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Solving new diseases with drugs made for old ones

Solving new diseases with drugs made for old ones

by Elise Wachspress with Peter Wang

Before COVID, before the Spanish flu, there was another highly infectious pulmonary disease that also changed entire countries and societies.

Tuberculosis, however, has been with us since antiquity. Like COVID, TB travels from person to person in droplets or aerosols. Caused by a mycobacterium, the disease was the most common cause of death in the nineteenth century. Populations who lived or worked in very close quarters—like migrants traveling in the holds of ships or poor people stacked in urban tenements—were the most vulnerable. But “consumption” was also somehow considered “romantic,” a wasting disease that also felled many writers and artists, the young John Keats famously among them. In fact, Edvard Munch’s “Sick Child,” above, documents his own sister dying of TB at age 15.

The advent of antibiotics made a big impact in curing the disease. But the mycobacteria that cause TB have evolved resistance, and poverty is still endemic around the world. The sad fact is that the disease still kills a million and a half people every year. That’s why the Bill and Melinda Gates Foundation is interested in TB research. One of the scientists whose work they support is UChicago’s Luis Barreiro, PhD.

Before antibiotics, French scientists Albert Calmette and Camille Guerin had already developed a vaccine against TB. In a way, it was similar to how the smallpox vaccine was developed from the much-less-virulent cowpox: Calmette and Guerin developed a vaccine for TB from a much less lethal bacterium also found in cows.

But BCG works unlike other vaccines. Most train the adaptive immune system, the specialized, “intelligent” commandoes that home in on very specific molecular targets. BCG also seems to affect the body’s innate immune system, a generalized assembly of cellular fighters once thought to be pretty untrainable. One clue is that BCG given in infancy or early childhood seems to reduce vulnerability to a whole range of diseases, not just TB.

And people now suspect that COVID-19 may be one of these.

Barreiro was working on TB and BCG long before the coronavirus reared its ugly head. He is developing the evidence that BCG ends up in the bone marrow, where it changes the epigenetics—the chemical “decorations” that hang off the basic structures of DNA and RNA—of the stem cells developing there. It creates something like a boot camp where newly emerging macrophages—the infantry grunts that rush to the front as part of the innate immune system—become better fighters against multiple diseases at once.

So the Gates Foundation is funding Barreiro’s research to understand whether this mechanism works in humans as it does in mouse models. In low-to-middle-income countries with high rates of TB and other infections, BCG is still given in infancy or early childhood and is known to reduce neonatal mortality for all causes. The Gates Foundation, focused on reducing TB in those countries, wants to understand how BCG works and if that knowledge can help scientists develop an even better vaccine.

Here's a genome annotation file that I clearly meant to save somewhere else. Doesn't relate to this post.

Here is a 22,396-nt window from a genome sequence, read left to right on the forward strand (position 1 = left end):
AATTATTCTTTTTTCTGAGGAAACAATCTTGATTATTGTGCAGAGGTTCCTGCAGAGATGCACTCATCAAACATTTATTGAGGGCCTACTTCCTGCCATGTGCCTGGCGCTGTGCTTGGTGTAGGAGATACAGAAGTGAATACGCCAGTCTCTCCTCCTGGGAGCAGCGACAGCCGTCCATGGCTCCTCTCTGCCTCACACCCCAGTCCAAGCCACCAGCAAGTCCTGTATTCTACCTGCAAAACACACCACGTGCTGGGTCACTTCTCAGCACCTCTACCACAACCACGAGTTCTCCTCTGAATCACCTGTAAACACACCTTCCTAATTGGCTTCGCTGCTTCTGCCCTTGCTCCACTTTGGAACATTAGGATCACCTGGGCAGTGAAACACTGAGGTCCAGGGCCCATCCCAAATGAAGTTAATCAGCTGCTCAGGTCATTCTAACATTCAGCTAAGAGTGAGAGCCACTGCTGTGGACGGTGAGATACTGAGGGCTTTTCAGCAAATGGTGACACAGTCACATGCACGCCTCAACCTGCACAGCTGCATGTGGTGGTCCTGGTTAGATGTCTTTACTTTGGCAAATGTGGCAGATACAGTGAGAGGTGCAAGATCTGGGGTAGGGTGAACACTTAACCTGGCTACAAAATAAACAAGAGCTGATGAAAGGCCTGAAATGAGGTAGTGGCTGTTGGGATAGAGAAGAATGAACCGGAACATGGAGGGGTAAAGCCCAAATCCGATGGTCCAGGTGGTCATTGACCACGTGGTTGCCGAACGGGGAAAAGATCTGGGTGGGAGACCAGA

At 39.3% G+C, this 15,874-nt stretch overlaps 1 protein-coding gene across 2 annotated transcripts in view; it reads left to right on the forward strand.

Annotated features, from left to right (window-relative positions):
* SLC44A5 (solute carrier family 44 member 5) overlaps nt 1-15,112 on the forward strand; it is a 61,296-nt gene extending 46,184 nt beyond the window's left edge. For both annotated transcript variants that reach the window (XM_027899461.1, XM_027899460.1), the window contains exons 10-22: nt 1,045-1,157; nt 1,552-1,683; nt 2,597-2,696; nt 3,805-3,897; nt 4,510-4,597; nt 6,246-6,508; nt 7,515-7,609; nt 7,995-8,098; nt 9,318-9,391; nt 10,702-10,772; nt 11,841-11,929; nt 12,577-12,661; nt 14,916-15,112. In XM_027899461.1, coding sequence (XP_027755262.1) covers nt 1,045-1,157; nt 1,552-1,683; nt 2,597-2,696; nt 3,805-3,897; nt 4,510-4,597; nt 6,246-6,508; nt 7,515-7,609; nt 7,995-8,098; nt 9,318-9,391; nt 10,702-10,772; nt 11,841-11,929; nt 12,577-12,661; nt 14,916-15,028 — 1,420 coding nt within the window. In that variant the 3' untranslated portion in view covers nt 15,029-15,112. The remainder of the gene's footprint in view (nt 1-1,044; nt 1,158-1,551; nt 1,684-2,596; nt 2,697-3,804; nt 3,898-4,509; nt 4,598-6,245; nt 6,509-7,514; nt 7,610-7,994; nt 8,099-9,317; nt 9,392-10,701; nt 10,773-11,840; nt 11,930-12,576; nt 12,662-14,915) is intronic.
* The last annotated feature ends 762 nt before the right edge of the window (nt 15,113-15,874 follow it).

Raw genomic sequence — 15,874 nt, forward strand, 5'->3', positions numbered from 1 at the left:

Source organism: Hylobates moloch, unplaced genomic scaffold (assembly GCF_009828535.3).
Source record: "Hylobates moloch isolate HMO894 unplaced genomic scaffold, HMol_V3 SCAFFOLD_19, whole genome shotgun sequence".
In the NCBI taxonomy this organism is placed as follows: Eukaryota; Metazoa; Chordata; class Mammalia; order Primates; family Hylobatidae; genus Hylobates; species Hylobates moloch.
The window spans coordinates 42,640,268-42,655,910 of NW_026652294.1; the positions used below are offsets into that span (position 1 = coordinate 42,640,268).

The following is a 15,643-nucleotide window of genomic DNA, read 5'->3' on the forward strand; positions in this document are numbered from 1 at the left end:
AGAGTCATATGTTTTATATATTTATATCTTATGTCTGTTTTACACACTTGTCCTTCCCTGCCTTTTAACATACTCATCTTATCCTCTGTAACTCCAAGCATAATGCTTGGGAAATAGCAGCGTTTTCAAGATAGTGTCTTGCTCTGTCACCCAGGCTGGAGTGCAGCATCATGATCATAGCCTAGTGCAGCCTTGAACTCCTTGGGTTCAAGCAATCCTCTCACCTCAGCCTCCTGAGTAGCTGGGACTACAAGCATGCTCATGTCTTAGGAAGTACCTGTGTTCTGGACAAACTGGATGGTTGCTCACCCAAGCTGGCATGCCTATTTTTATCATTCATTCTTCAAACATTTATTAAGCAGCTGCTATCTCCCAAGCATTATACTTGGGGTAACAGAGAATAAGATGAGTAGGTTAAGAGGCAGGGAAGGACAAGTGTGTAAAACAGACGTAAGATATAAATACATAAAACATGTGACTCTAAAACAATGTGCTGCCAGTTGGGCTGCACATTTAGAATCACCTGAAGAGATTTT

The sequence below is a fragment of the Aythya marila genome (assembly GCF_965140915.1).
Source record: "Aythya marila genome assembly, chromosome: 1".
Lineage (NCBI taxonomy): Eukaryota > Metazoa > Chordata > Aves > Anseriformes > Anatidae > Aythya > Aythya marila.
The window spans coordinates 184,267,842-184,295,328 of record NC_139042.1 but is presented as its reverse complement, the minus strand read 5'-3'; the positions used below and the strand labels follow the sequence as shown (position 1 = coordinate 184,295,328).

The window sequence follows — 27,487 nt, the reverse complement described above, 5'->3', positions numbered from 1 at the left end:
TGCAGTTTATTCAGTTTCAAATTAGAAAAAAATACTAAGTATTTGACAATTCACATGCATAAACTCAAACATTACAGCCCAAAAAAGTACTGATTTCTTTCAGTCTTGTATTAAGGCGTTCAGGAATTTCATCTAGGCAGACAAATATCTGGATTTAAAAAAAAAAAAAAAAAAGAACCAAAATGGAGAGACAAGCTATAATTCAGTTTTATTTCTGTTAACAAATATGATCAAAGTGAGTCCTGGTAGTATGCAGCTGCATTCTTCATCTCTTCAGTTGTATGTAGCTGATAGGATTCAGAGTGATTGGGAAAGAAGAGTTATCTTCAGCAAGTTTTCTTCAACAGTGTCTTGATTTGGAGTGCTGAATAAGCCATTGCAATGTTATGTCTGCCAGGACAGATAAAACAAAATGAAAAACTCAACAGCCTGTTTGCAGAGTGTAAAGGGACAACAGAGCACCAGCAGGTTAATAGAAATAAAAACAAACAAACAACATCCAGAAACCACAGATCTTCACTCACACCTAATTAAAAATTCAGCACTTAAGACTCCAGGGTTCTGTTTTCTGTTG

One of Barreiro’s special talents in this quest is his abilities with “single-cell” technologies, because you can’t really characterize how different macrophages are working by looking at an “average” of their epigenetics and the “average” interactions they have with intruders. Barreiro uses automated processes that can look at individual cells—a lot of them, very quickly—to generate a fine-grained picture of how BCG vaccination fosters epigenetic variations in certain macrophages that allow these cells to fight many diseases.

Maybe even COVID.

As several recent journals have reported, there is growing evidence that countries with national BCG childhood vaccination programs have a much lower incidence of severe disease and death from COVID. So by developing an understanding of how BCG works, Barreiro and his team may generate important clues in protecting people from our latest scourge.

Science can’t, shouldn’t, won’t sit still and wait to address the next crisis. The work on TB (done centuries ago) and single-cell technologies (perfected over the past few years) may provide the answers to a crisis we didn’t even know we’d have to face.

Elise Wachspress is a senior communications strategist for the University of Chicago Medicine & Biological Sciences Development office. Peter Wang is a second-year undergraduate student in The College.

 

OMICS to the Rescue

OMICS to the Rescue

by Elise Wachspress

If you hang out with cutting edge scientists, you might hear or see the word (the suffix? a crossword puzzle answer?) “omics.” What are omics?

More than likely you‘ve heard of genomics, the study of the structure, function, evolution, and mapping of genomes, the collection of all the DNA in each organism.

And perhaps you’ve heard of transcriptomics, the study of all the ways an organism’s DNA is “transcribed,” or written into smaller molecules, the RNAs. While the DNA provides the basic, relatively unchangeable blueprints, environmental needs in the cell prompt the activation of specific genes. It’s like the highway engineer who, using her part of the blueprint, stages and directs the construction of one of the on-ramps. She’s working in concert with the larger plan, but somewhat separately from those directing other parts of the project.

Then there’s proteomics, the study of the structure and function of all the proteins that carry out the business in the cells. If the genome is a blueprint, and the engineering crew the RNA, the proteins are the molecular machines and building blocks—the backhoes, drills, and concrete—used to carry out the design.